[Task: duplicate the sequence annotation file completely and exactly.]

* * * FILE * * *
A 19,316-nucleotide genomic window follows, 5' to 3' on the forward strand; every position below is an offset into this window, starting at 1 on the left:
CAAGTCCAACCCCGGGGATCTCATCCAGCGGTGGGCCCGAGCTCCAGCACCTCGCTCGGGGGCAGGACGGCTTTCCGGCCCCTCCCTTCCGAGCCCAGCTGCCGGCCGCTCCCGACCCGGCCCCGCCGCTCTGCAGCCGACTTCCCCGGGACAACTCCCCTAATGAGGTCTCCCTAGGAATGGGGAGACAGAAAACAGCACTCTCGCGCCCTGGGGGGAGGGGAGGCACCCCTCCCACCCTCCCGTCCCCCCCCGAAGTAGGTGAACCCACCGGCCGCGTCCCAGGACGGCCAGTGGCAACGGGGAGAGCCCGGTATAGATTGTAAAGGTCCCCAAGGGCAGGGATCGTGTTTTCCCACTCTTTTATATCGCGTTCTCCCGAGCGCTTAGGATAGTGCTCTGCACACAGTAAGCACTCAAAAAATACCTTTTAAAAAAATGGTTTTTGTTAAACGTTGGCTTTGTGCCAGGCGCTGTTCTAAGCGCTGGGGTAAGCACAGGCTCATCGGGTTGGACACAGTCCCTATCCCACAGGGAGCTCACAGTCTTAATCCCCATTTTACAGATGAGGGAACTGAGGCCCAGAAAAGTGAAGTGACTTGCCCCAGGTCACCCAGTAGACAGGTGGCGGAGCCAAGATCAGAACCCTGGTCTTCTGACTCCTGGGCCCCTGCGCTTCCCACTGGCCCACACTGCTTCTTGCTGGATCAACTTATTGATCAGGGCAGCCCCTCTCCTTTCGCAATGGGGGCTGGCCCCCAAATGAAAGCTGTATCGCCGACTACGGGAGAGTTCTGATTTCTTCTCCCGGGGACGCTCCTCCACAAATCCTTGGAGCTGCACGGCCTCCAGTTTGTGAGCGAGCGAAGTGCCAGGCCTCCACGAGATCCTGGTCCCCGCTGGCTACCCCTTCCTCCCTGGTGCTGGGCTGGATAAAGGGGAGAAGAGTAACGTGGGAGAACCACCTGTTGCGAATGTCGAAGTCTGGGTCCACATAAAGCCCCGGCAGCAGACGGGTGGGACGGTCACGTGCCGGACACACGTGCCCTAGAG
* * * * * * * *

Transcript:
A 19,316-nucleotide genomic window follows, 5' to 3' on the forward strand; every position below is an offset into this window, starting at 1 on the left:
CAAGTCCAACCCCGGGGATCTCATCCAGCGGTGGGCCCGAGCTCCAGCACCTCGCTCGGGGGCAGGACGGCTTTCCGGCCCCTCCCTTCCGAGCCCAGCTGCCGGCCGCTCCCGACCCGGCCCCGCCGCTCTGCAGCCGACTTCCCCGGGACAACTCCCCTAATGAGGTCTCCCTAGGAATGGGGAGACAGAAAACAGCACTCTCGCGCCCTGGGGGGAGGGGAGGCACCCCTCCCACCCTCCCGTCCCCCCCCGAAGTAGGTGAACCCACCGGCCGCGTCCCAGGACGGCCAGTGGCAACGGGGAGAGCCCGGTATAGATTGTAAAGGTCCCCAAGGGCAGGGATCGTGTTTTCCCACTCTTTTATATCGCGTTCTCCCGAGCGCTTAGGATAGTGCTCTGCACACAGTAAGCACTCAAAAAATACCTTTTAAAAAAATGGTTTTTGTTAAACGTTGGCTTTGTGCCAGGCGCTGTTCTAAGCGCTGGGGTAAGCACAGGCTCATCGGGTTGGACACAGTCCCTATCCCACAGGGAGCTCACAGTCTTAATCCCCATTTTACAGATGAGGGAACTGAGGCCCAGAAAAGTGAAGTGACTTGCCCCAGGTCACCCAGTAGACAGGTGGCGGAGCCAAGATCAGAACCCTGGTCTTCTGACTCCTGGGCCCCTGCGCTTCCCACTGGCCCACACTGCTTCTTGCTGGATCAACTTATTGATCAGGGCAGCCCCTCTCCTTTCGCAATGGGGGCTGGCCCCCAAATGAAAGCTGTATCGCCGACTACGGGAGAGTTCTGATTTCTTCTCCCGGGGACGCTCCTCCACAAATCCTTGGAGCTGCACGGCCTCCAGTTTGTGAGCGAGCGAAGTGCCAGGCCTCCACGAGATCCTGGTCCCCGCTGGCTACCCCTTCCTCCCTGGTGCTGGGCTGGATAAAGGGGAGAAGAGTAACGTGGGAGAACCACCTGTTGCGAATGTCGAAGTCTGGGTCCACATAAAGCCCCGGCAGCAGACGGGTGGGACGGTCACGTGCCGGACACACGTGCCCTAGAG